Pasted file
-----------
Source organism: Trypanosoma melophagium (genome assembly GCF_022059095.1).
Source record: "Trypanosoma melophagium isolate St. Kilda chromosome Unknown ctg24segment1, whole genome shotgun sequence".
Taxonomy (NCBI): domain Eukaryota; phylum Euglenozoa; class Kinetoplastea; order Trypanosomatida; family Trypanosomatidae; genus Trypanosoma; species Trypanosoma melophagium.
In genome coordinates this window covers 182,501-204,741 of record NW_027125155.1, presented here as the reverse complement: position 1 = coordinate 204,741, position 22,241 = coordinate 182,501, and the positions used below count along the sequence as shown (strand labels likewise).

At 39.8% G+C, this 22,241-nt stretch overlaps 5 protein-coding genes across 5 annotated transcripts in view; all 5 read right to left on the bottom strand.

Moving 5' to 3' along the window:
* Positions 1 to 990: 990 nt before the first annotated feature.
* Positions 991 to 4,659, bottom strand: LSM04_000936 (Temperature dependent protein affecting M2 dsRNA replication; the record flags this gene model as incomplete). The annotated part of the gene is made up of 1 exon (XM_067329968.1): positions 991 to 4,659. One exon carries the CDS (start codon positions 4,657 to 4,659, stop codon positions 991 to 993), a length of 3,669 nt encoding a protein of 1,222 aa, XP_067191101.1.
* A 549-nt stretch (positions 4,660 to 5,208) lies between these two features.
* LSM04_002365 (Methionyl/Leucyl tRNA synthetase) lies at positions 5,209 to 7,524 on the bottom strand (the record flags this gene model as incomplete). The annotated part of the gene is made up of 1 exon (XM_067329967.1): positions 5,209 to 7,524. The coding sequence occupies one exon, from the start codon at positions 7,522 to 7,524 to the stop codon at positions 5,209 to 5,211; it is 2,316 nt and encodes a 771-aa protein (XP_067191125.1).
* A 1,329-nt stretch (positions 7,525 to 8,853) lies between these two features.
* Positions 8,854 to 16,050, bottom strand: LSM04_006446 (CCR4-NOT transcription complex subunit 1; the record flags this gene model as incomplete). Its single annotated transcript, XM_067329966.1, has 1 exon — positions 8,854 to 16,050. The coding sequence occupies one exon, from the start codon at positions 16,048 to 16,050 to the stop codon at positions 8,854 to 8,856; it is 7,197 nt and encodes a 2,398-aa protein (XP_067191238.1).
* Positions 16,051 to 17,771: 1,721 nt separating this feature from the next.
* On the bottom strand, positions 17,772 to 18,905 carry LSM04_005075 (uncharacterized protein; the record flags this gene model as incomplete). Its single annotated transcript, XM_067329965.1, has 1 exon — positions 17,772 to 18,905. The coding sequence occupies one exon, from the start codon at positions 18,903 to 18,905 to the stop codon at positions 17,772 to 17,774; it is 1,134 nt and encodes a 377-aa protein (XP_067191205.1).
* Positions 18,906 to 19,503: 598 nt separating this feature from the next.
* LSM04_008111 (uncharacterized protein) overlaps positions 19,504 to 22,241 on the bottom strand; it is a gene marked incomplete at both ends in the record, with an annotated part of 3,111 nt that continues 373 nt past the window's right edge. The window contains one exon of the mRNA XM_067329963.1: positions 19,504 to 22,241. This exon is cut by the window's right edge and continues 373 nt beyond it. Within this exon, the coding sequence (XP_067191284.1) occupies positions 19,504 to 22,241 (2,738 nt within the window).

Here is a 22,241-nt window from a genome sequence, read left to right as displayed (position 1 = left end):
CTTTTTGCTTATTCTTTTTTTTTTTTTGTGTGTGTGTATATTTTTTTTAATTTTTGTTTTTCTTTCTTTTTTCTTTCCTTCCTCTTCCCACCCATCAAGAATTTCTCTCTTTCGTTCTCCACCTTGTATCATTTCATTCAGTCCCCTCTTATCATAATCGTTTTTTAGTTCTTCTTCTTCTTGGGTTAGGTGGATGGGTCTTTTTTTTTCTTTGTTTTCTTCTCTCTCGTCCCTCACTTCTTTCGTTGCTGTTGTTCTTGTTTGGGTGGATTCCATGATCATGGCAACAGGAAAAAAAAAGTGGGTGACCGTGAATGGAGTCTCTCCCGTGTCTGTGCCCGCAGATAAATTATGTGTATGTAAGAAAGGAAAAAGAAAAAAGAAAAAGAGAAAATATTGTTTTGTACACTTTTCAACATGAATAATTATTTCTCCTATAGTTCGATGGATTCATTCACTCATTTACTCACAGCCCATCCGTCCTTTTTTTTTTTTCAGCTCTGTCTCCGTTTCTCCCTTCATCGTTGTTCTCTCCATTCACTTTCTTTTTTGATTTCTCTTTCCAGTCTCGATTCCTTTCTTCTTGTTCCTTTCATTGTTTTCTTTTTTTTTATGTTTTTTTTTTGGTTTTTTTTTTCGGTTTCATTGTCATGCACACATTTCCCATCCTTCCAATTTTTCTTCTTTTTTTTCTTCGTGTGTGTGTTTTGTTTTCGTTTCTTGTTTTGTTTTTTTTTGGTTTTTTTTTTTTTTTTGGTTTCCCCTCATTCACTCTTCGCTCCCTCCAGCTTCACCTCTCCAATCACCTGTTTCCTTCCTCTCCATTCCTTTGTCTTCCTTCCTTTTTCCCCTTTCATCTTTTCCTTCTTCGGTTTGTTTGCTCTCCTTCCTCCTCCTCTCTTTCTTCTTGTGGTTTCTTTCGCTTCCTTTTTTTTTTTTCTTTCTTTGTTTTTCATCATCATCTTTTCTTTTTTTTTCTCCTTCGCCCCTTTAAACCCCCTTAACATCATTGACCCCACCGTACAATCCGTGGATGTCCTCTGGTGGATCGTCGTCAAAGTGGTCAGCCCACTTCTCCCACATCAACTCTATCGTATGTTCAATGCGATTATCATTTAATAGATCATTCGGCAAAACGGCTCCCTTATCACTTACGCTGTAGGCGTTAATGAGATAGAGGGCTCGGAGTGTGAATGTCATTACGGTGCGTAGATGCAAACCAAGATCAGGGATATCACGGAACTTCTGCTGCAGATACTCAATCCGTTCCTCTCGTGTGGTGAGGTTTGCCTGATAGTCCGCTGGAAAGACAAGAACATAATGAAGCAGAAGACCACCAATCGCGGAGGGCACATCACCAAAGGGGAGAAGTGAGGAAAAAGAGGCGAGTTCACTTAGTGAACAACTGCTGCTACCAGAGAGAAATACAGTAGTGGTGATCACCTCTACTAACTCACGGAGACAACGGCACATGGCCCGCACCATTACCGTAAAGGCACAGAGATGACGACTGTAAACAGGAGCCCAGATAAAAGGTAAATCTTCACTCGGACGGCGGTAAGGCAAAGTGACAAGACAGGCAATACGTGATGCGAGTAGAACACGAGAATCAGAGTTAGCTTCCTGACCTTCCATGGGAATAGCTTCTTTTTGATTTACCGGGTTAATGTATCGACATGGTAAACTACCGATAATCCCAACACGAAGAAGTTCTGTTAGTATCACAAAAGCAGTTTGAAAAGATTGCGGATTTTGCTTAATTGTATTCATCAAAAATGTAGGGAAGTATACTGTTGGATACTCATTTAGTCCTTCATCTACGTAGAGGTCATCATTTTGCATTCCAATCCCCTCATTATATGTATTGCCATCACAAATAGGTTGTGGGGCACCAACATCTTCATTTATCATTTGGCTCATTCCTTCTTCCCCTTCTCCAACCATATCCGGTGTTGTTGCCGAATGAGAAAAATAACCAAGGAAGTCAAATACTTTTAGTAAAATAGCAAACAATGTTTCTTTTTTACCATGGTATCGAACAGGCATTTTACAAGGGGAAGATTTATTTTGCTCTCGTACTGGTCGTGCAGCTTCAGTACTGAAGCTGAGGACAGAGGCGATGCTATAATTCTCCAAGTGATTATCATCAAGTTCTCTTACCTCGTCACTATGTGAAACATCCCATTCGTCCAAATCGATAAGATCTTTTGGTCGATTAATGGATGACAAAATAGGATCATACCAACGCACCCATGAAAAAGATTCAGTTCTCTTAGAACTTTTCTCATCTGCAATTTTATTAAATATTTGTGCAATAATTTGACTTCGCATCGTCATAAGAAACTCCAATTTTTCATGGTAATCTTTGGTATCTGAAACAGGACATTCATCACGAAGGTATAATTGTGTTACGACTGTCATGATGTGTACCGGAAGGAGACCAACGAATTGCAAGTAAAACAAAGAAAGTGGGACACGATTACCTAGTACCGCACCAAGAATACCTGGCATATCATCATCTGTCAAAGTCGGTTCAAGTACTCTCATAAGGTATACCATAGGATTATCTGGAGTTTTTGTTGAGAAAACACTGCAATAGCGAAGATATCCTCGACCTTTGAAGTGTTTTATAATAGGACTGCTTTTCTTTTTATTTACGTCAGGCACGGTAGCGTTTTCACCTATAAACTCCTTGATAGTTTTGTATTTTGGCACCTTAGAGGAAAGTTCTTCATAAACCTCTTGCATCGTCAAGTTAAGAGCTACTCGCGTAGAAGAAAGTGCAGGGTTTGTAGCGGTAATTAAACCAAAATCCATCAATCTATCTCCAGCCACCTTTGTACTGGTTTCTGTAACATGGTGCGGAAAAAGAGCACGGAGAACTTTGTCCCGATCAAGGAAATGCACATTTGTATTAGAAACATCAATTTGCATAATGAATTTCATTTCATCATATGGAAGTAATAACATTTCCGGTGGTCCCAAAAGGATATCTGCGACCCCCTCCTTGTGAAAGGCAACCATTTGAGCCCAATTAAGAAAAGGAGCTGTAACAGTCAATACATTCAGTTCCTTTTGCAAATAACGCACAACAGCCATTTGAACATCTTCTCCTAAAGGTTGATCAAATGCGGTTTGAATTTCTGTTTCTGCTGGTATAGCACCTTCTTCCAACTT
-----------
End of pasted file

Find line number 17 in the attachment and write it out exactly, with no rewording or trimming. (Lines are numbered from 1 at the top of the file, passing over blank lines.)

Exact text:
Here is a 22,241-nt window from a genome sequence, read left to right as displayed (position 1 = left end):